Law and Finance in Africa

Published in: Brussels Economic Review, 55(4), pp. 385-408 (2012).

34 Pages Posted: 9 Sep 2014 Last revised: 1 Apr 2015

See all articles by Simplice Asongu

Simplice Asongu

African Governance and Development Institute

Date Written: September 8, 2011

Abstract

This paper assesses how legal origin influences financial development through regulation quality and the rule of law. It employs all the dimensions identified by the Financial Development and Structure Database of the World Bank. The law channels are instrumented with legal origins to account for financial intermediary dynamics of depth, efficiency, activity and size. The results broadly support the benefits of law mechanisms in financial development. The findings only show partial support for the consensus that English common law countries provide better conditions for financial development. While they dominate in dynamics of depth, activity and size, French civil law countries have an edge in financial allocation efficiency. Portuguese civil law countries broadly fall in-between. With the exception of financial efficiency, French civil law sub-Saharan African (SSA) countries are least while North African countries dominate even English common law countries in financial intermediary aspects of depth and activity. French SSA countries dominate overall in allocation efficiency.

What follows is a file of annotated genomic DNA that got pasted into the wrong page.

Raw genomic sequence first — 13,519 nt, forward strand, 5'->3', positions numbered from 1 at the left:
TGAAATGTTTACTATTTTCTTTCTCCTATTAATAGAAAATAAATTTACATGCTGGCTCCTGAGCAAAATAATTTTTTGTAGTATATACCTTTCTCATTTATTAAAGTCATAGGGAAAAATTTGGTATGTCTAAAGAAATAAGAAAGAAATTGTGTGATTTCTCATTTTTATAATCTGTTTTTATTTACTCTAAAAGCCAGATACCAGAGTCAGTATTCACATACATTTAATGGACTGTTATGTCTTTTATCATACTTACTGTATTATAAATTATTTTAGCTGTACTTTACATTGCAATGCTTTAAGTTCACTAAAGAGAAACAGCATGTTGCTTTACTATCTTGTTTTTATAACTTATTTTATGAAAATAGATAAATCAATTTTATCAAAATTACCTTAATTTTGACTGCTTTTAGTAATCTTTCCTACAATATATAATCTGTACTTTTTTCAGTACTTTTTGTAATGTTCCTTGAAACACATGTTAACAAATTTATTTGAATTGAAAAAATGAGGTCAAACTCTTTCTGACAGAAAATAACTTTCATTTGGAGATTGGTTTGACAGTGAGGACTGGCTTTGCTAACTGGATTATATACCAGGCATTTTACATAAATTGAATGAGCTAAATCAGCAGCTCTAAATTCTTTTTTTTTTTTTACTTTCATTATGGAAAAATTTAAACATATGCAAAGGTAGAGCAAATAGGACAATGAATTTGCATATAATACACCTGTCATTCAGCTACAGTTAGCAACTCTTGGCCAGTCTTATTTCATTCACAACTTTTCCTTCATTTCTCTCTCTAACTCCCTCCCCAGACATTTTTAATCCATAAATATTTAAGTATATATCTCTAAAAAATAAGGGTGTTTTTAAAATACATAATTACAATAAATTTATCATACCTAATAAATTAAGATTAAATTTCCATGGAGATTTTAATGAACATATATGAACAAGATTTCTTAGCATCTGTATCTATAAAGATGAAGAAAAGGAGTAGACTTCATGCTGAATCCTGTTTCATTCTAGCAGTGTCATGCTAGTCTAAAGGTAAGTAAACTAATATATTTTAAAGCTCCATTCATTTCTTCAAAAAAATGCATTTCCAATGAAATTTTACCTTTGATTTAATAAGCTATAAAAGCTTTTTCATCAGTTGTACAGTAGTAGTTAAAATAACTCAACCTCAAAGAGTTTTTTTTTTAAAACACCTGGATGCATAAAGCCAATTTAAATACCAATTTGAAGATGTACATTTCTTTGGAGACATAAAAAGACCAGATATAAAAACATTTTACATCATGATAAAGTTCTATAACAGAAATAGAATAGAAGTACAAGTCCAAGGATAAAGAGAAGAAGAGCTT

Keywords: Law; Finance; Banks; Africa

JEL Classification: G2; K2; K4; O1; P5

Suggested Citation

Asongu, Simplice, Law and Finance in Africa (September 8, 2011). Published in: Brussels Economic Review, 55(4), pp. 385-408 (2012). . Available at SSRN: https://ssrn.com/abstract=2493138 or http://dx.doi.org/10.2139/ssrn.2493138

Simplice Asongu (Contact Author)

African Governance and Development Institute ( email )

P.O. Box 8413
Yaoundé, 8413
Cameroon

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